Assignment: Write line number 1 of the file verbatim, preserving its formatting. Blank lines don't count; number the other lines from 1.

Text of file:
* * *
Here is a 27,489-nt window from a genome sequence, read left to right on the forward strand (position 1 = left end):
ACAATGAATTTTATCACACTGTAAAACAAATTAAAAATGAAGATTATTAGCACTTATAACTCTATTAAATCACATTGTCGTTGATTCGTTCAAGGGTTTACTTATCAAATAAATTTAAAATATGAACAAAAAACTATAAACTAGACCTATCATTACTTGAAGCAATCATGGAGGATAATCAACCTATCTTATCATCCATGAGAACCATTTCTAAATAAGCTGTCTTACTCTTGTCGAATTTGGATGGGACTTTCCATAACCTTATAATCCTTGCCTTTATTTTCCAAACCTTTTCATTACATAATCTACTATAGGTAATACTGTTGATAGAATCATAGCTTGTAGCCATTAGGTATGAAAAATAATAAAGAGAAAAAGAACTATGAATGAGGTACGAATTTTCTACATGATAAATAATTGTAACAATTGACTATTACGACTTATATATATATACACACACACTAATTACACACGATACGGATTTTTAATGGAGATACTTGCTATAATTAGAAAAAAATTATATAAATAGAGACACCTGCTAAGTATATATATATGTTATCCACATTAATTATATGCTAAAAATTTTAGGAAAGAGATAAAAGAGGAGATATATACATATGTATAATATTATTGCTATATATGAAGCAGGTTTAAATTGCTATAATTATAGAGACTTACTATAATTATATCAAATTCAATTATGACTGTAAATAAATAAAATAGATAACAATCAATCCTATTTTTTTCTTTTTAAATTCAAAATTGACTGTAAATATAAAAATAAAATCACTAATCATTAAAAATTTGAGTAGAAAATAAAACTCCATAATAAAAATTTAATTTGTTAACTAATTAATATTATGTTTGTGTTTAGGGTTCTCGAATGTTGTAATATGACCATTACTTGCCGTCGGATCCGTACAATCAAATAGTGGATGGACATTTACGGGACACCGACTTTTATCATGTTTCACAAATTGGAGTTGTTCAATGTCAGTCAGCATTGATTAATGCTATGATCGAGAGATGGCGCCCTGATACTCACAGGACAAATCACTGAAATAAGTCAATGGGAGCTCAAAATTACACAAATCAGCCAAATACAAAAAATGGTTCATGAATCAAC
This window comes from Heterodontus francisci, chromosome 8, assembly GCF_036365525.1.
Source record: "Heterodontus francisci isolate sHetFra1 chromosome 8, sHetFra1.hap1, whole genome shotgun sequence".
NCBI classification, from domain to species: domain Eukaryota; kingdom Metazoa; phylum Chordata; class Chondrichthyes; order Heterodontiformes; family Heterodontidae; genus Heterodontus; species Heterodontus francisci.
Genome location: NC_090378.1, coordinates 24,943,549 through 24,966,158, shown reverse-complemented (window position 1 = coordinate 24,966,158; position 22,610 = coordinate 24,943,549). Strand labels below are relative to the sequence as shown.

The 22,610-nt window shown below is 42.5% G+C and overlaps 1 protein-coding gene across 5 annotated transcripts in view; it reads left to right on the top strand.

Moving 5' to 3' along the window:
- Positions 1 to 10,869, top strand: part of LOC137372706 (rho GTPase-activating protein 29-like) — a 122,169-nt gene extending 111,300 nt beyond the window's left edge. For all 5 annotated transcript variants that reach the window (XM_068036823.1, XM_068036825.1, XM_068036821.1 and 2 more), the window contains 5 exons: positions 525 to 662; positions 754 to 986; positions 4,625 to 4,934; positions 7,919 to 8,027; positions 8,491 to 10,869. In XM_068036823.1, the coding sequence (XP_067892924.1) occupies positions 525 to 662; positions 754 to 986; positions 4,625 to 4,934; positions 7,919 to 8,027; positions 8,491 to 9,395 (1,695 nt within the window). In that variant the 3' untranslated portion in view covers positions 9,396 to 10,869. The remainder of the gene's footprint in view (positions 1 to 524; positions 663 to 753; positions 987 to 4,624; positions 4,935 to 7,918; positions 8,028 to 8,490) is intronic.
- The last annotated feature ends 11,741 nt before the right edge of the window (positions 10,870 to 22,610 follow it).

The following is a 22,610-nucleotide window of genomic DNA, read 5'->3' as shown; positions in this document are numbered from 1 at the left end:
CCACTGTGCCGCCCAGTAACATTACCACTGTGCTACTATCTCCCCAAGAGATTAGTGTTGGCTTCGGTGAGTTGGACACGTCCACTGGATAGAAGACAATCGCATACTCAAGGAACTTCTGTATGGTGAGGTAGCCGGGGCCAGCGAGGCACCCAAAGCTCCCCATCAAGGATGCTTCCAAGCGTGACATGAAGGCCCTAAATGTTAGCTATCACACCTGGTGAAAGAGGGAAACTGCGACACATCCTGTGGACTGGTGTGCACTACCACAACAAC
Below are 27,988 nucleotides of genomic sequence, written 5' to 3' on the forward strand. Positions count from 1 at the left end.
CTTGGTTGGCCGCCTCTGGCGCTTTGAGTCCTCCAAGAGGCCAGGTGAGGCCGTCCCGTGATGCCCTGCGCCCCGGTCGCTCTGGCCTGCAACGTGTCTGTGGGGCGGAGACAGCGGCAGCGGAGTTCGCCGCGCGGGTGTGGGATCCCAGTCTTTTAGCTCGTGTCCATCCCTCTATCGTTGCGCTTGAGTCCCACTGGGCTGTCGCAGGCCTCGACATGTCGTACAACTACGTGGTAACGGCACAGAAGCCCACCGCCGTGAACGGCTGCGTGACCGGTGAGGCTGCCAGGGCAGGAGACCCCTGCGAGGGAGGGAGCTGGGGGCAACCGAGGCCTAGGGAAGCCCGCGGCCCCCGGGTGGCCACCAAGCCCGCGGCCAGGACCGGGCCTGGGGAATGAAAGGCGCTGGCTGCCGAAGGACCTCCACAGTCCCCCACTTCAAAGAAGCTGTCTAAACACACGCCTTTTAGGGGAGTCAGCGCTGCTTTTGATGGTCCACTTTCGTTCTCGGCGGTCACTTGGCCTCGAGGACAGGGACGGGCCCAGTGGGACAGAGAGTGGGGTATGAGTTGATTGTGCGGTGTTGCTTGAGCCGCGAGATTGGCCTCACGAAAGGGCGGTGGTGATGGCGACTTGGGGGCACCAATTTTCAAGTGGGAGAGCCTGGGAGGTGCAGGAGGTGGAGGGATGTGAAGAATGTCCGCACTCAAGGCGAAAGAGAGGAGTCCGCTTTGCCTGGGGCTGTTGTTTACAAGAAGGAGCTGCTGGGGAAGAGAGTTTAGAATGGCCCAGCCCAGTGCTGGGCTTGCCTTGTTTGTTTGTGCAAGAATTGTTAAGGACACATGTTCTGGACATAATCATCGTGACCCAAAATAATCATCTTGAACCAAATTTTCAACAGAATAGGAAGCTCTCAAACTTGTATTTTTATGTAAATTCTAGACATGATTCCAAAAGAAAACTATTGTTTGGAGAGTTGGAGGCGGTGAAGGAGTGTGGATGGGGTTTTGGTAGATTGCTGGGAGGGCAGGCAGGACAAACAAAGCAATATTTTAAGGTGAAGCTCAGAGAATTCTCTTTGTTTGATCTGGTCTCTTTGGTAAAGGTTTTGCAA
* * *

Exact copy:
Here is a 27,489-nt window from a genome sequence, read left to right on the forward strand (position 1 = left end):